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Teachers' technique can ease burden of spelling and fractions

Primary pupils of all ages struggle to spell words, if the spellings are not obvious from the way words sound

Primary pupils of all ages struggle to spell words, if the spellings are not obvious from the way words sound

Primary pupils of all ages struggle to spell words, if the spellings are not obvious from the way words sound. Many also have difficulty understanding fractions.

But the problems can often be solved with quite simple teaching methods, according to the latest findings of the Primary Review.

A report by academics from the Institute of Education's Teaching and Learning Research Project (TLRP) outlines the conclusions of 19 primary research projects. These focused on the most effective ways to ensure pupils learn.

Researchers found primary pupils of all ages struggle with irregular spellings, such as "rough" or "station". But these problems can be reduced by teaching pupils to recognise morphemes, or sections of words, such as "-tion" or "-ence".

Most pupils in Years 4 and 5 also struggle with the concept of fractions. But this can be avoided by appealing to pupils' understanding of division or sharing. "Two or three hours of teaching can boost children's understanding and their use of fractions," the researchers said.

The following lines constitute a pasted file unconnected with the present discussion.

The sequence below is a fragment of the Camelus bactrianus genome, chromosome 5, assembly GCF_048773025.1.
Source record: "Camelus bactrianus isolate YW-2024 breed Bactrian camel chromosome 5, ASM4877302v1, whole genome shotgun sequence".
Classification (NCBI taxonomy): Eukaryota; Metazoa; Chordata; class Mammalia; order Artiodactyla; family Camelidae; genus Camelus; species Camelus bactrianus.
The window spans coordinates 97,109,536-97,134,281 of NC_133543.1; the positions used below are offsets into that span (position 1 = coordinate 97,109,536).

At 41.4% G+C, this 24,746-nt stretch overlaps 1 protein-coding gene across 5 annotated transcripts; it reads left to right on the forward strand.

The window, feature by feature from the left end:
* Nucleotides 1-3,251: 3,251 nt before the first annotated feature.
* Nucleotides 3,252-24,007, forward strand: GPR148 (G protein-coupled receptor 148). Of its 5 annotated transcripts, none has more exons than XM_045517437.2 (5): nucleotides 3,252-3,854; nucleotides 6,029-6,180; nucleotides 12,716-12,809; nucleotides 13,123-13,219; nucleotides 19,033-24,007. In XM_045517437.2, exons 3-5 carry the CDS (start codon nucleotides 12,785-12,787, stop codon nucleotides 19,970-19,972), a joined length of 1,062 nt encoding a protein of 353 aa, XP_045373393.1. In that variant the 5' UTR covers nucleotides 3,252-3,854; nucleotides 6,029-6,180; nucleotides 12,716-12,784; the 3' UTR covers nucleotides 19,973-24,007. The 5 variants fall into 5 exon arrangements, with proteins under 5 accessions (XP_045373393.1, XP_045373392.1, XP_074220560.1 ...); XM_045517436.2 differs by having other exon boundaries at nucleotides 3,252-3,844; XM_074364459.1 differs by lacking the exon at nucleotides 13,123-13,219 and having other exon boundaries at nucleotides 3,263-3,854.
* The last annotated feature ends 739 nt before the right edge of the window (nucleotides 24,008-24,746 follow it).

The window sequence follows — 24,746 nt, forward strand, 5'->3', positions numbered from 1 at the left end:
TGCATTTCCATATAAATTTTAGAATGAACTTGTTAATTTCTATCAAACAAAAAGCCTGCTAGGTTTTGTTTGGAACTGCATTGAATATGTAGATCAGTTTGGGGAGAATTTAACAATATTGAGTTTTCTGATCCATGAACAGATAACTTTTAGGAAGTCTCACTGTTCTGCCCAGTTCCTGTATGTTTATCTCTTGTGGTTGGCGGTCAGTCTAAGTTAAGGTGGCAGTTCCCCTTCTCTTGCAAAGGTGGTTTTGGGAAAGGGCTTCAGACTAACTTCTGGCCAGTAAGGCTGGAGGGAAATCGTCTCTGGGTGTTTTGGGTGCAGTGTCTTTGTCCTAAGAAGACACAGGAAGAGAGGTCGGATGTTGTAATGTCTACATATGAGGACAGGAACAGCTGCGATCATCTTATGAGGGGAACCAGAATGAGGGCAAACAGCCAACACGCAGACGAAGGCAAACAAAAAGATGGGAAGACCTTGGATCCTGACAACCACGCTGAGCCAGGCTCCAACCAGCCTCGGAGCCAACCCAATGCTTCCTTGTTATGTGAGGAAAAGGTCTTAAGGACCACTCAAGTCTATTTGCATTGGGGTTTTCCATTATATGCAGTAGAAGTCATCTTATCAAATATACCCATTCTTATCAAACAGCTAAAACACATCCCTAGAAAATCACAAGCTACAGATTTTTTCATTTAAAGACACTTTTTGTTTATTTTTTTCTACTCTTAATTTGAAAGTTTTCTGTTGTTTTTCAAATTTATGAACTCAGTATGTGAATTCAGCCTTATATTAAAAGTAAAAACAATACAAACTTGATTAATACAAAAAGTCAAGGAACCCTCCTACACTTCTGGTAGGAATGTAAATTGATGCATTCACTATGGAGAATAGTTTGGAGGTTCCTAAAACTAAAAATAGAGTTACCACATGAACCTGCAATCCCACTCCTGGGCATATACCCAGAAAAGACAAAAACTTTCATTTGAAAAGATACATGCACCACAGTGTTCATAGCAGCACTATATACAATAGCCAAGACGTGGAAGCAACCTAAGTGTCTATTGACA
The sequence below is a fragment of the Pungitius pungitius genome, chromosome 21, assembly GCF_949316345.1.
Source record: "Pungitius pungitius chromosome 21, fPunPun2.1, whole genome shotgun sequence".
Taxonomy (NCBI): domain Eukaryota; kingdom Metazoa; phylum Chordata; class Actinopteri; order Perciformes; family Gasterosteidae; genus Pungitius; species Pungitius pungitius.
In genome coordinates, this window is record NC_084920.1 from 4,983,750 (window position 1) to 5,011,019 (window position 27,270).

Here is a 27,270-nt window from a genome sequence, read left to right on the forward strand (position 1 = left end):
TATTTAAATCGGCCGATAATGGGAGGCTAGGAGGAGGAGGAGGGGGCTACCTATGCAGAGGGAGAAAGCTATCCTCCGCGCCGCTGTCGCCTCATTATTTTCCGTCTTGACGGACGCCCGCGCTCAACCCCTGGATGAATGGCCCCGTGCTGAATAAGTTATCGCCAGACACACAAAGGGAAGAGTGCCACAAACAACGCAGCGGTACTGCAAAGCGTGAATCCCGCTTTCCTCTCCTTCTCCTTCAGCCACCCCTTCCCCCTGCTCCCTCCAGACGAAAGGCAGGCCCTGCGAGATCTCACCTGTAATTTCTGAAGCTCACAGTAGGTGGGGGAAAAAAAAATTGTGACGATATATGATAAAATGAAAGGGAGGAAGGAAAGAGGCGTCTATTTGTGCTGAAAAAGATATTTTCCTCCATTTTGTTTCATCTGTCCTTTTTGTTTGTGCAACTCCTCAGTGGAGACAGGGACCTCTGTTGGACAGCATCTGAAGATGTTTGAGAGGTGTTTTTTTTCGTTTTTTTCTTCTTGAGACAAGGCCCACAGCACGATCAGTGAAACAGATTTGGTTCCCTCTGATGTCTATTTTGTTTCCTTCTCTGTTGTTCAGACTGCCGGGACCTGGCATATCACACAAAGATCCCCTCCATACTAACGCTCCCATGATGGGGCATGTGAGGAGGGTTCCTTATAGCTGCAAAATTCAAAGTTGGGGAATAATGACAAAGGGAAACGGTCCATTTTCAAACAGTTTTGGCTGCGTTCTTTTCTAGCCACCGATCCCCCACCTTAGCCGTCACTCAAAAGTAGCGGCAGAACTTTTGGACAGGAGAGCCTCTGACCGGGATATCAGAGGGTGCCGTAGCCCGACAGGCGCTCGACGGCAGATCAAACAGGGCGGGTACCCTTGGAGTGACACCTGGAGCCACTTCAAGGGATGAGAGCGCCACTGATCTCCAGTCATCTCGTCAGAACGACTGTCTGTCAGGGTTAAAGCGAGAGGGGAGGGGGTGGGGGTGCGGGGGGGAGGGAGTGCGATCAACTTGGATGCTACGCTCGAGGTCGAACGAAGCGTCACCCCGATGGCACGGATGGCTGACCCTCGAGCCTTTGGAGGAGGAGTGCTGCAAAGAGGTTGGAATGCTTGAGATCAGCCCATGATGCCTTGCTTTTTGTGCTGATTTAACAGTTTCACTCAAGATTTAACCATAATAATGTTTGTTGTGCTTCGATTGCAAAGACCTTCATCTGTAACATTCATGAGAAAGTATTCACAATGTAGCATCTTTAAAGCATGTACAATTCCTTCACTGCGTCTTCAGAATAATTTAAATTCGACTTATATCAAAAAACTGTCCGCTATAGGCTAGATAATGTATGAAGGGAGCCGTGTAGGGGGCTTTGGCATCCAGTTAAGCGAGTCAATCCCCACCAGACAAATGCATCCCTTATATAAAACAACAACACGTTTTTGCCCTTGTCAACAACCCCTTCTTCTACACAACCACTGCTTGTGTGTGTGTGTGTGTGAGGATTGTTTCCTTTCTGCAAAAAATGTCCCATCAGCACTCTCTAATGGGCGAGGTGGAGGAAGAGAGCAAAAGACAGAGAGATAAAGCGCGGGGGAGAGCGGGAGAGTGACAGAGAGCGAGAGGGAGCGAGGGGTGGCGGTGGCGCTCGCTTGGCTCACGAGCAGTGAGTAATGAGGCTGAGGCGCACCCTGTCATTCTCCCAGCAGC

The researchers also found that using ICT helps pupils to move smoothly between individual learning and broader, teacher-supported learning, and that pupils benefit from being consulted about their education. So teachers should question ingrained habits of relating to pupils, and encourage classroom-based enquiry.

The researchers said: "Many barriers to pupils' participation and learning stem from teachers' misplaced assumptions about what pupils can do, and how best to teach them."

As The TES reported last year, the TLRP has produced a series of 10 principles, designed to distil their findings for teachers.

These include the recommendations that pupils should be encouraged to address "big ideas" and "key processes", that teachers recognise the value of out-of-school informal learning, and that staff be given regular access to professional development.

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